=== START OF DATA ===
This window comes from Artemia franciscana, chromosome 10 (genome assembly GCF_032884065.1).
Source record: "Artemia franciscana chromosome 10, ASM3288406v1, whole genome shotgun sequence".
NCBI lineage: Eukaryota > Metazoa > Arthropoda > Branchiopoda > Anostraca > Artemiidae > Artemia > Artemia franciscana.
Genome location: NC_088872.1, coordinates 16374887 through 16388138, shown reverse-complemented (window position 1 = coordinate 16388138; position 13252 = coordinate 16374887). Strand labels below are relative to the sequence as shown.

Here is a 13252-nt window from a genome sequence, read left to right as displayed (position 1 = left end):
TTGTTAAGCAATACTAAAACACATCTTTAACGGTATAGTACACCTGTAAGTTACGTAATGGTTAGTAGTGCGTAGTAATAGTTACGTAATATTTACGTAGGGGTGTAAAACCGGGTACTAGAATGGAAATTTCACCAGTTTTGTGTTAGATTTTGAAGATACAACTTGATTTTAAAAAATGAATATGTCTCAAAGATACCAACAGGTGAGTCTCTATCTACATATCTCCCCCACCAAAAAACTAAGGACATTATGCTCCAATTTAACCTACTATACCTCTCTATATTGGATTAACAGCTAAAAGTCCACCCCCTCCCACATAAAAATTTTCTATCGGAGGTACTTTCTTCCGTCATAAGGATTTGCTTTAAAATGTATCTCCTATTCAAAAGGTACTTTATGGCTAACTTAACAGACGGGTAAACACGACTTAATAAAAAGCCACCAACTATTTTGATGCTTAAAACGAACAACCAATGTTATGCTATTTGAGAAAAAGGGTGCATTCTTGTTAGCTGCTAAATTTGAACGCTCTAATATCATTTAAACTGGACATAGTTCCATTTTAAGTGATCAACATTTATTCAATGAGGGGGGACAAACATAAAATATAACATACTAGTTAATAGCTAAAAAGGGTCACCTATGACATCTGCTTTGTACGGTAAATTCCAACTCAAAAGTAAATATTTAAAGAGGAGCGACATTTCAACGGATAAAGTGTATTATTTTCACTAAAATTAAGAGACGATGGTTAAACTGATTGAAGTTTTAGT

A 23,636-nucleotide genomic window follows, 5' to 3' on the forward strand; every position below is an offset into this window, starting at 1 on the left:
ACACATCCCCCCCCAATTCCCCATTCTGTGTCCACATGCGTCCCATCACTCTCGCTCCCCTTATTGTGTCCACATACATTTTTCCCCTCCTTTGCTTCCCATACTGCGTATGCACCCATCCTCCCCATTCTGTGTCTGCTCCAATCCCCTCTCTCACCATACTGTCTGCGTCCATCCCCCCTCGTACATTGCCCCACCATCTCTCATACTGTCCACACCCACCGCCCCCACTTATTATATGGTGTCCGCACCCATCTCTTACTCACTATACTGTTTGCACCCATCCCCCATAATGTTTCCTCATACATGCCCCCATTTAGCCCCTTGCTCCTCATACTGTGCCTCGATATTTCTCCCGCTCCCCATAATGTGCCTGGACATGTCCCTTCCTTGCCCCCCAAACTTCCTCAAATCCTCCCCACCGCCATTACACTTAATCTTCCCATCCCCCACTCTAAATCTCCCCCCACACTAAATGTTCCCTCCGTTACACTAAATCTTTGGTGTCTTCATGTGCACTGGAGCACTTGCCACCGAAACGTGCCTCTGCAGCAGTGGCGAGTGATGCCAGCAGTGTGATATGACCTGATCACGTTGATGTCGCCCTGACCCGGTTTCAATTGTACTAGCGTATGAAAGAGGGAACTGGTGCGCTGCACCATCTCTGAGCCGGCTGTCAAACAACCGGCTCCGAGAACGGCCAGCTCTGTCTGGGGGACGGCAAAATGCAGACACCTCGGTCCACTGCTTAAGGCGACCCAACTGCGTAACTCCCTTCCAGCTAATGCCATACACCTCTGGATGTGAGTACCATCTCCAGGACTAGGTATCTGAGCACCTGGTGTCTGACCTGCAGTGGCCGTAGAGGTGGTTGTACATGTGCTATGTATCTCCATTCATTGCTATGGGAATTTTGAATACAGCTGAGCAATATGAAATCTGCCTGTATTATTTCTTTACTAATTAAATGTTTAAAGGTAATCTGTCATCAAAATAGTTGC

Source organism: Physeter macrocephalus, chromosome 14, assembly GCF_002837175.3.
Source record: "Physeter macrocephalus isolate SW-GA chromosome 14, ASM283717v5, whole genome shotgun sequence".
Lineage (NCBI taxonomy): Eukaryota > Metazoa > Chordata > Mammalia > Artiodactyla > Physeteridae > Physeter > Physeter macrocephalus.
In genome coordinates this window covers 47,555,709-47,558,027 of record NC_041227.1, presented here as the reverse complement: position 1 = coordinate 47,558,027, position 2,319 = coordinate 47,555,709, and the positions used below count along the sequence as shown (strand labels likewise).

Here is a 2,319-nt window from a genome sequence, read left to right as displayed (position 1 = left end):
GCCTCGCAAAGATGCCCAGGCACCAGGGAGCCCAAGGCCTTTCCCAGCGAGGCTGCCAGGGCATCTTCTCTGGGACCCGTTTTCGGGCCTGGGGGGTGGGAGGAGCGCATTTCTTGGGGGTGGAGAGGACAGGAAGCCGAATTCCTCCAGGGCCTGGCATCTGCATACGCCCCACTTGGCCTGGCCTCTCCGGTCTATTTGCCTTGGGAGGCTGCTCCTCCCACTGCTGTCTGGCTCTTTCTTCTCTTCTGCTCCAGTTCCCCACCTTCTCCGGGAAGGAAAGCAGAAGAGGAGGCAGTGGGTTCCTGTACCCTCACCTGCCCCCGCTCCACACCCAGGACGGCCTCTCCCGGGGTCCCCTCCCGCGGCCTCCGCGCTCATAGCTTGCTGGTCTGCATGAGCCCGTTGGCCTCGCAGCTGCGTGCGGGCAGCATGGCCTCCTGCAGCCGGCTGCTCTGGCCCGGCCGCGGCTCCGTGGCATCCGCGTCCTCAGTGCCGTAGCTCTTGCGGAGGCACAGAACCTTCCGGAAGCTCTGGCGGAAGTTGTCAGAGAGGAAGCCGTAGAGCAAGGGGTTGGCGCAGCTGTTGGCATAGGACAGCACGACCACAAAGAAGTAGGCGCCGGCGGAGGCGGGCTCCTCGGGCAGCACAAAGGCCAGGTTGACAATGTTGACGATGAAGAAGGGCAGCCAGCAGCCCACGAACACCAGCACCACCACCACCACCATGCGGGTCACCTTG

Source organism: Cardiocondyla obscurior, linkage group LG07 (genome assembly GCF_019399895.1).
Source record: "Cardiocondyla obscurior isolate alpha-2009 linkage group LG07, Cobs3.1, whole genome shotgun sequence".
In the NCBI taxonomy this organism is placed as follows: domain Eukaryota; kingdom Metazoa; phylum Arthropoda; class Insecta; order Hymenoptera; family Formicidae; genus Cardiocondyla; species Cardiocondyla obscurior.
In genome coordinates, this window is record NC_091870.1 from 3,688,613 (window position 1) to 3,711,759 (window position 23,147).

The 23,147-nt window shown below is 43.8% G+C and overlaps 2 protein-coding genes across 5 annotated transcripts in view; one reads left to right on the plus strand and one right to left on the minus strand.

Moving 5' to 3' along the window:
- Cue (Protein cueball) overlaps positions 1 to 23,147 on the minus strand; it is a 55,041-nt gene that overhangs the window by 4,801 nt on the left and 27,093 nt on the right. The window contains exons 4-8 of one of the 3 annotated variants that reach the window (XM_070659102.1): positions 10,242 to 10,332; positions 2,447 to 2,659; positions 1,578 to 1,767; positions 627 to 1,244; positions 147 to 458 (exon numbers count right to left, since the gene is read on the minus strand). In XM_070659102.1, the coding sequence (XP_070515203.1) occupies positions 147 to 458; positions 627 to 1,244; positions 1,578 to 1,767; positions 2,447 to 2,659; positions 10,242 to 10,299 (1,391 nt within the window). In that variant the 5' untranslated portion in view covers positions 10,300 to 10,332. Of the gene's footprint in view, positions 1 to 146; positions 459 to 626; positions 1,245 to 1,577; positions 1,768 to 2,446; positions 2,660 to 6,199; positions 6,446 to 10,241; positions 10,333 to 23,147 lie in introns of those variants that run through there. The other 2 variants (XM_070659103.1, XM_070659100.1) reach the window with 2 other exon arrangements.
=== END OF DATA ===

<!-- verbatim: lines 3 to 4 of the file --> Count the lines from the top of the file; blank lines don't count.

NCBI lineage: Eukaryota > Metazoa > Arthropoda > Branchiopoda > Anostraca > Artemiidae > Artemia > Artemia franciscana.
Genome location: NC_088872.1, coordinates 16374887 through 16388138, shown reverse-complemented (window position 1 = coordinate 16388138; position 13252 = coordinate 16374887). Strand labels below are relative to the sequence as shown.